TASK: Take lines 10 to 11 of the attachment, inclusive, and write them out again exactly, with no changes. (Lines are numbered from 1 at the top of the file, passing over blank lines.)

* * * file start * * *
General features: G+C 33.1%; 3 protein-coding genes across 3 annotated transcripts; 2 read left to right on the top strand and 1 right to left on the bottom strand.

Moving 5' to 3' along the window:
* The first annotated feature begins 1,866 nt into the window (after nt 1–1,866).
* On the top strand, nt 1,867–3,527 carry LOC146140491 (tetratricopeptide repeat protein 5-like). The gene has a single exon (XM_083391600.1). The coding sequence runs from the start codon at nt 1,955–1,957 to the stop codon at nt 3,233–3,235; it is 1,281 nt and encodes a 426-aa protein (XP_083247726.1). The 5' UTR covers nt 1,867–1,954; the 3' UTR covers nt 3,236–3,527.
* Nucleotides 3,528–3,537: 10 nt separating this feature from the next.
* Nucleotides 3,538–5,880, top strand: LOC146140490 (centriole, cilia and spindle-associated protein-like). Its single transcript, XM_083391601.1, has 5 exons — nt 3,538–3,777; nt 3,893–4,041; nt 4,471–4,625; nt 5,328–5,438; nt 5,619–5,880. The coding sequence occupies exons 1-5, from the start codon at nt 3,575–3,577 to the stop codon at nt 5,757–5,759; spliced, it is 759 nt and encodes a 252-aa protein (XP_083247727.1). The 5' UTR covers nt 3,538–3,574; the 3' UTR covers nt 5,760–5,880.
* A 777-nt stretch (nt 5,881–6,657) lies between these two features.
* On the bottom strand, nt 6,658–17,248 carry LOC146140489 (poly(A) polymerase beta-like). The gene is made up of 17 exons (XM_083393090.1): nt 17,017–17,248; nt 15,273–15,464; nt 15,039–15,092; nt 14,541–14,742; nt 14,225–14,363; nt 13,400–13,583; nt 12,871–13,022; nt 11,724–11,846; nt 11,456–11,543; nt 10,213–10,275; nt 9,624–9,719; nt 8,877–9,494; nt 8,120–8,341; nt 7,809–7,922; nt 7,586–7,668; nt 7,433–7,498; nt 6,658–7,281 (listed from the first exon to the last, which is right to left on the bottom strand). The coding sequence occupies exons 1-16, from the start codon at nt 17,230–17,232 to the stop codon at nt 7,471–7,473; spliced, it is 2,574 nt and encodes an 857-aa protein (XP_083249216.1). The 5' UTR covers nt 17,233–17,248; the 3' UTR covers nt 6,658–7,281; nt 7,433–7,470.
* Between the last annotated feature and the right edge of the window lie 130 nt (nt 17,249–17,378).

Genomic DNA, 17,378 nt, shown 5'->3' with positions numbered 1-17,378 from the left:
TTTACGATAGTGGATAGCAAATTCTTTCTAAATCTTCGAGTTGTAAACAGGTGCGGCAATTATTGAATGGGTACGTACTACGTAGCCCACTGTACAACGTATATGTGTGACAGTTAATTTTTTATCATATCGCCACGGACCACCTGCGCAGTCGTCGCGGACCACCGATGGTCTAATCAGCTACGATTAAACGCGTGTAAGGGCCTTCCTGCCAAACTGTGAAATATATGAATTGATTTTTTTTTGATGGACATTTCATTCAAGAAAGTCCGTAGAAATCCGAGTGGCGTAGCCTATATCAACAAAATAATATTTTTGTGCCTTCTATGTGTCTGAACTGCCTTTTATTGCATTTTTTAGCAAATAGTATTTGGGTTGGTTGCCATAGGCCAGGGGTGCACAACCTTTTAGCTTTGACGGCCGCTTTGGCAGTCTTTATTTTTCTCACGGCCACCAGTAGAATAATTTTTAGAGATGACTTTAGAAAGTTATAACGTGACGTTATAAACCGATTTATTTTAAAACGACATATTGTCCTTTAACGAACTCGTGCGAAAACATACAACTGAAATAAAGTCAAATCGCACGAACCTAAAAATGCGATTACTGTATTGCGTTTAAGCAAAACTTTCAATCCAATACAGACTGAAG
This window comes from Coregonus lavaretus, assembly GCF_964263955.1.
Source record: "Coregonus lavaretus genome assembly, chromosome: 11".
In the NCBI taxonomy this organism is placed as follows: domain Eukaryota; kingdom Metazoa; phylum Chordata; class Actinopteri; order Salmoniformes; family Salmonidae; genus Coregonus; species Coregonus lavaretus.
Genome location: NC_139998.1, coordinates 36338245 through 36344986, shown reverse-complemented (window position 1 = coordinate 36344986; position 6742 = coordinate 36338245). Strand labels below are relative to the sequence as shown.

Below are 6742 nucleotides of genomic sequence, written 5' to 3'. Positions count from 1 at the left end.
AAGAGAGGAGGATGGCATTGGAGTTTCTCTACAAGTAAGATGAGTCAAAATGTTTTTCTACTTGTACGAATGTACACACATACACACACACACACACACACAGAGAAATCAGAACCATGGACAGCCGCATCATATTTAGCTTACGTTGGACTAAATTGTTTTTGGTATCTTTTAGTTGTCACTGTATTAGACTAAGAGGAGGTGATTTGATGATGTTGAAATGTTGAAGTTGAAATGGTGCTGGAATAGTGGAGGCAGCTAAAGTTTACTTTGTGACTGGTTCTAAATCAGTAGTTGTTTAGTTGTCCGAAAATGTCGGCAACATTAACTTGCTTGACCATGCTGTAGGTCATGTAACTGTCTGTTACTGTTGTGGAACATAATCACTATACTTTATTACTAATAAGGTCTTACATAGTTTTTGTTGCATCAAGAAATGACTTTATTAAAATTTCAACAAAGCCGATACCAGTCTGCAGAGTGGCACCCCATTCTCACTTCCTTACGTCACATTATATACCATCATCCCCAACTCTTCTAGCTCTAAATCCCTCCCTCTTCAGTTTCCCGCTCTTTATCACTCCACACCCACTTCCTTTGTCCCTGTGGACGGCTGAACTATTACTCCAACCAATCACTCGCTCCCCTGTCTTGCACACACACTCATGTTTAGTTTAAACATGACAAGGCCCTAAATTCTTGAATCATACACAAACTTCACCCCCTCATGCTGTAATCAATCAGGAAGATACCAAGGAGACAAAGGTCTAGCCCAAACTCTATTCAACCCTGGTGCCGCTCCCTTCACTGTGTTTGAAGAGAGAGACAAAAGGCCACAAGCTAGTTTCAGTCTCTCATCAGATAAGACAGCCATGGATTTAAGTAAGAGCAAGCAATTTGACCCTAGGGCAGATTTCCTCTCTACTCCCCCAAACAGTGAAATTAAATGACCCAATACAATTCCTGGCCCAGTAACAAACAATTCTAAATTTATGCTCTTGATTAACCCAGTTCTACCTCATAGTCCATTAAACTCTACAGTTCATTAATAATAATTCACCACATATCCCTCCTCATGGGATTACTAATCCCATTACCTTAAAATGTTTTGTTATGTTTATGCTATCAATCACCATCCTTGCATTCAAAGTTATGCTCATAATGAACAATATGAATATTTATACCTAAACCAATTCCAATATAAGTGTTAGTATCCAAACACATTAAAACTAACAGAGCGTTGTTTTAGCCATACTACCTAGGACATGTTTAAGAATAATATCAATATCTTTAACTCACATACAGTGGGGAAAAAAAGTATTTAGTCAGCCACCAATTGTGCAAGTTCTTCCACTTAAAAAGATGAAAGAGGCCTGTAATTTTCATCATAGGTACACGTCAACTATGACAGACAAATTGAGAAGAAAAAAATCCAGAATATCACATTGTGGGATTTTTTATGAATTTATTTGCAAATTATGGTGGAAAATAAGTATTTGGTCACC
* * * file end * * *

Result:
Genomic DNA, 17,378 nt, shown 5'->3' with positions numbered 1-17,378 from the left:
TTTACGATAGTGGATAGCAAATTCTTTCTAAATCTTCGAGTTGTAAACAGGTGCGGCAATTATTGAATGGGTACGTACTACGTAGCCCACTGTACAACGTATATGTGTGACAGTTAATTTTTTATCATATCGCCACGGACCACCTGCGCAGTCGTCGCGGACCACCGATGGTCTAATCAGCTACGATTAAACGCGTGTAAGGGCCTTCCTGCCAAACTGTGAAATATATGAATTGATTTTTTTTTGATGGACATTTCATTCAAGAAAGTCCGTAGAAATCCGAGTGGCGTAGCCTATATCAACAAAATAATATTTTTGTGCCTTCTATGTGTCTGAACTGCCTTTTATTGCATTTTTTAGCAAATAGTATTTGGGTTGGTTGCCATAGGCCAGGGGTGCACAACCTTTTAGCTTTGACGGCCGCTTTGGCAGTCTTTATTTTTCTCACGGCCACCAGTAGAATAATTTTTAGAGATGACTTTAGAAAGTTATAACGTGACGTTATAAACCGATTTATTTTAAAACGACATATTGTCCTTTAACGAACTCGTGCGAAAACATACAACTGAAATAAAGTCAAATCGCACGAACCTAAAAATGCGATTACTGTATTGCGTTTAAGCAAAACTTTCAATCCAATACAGACTGAAG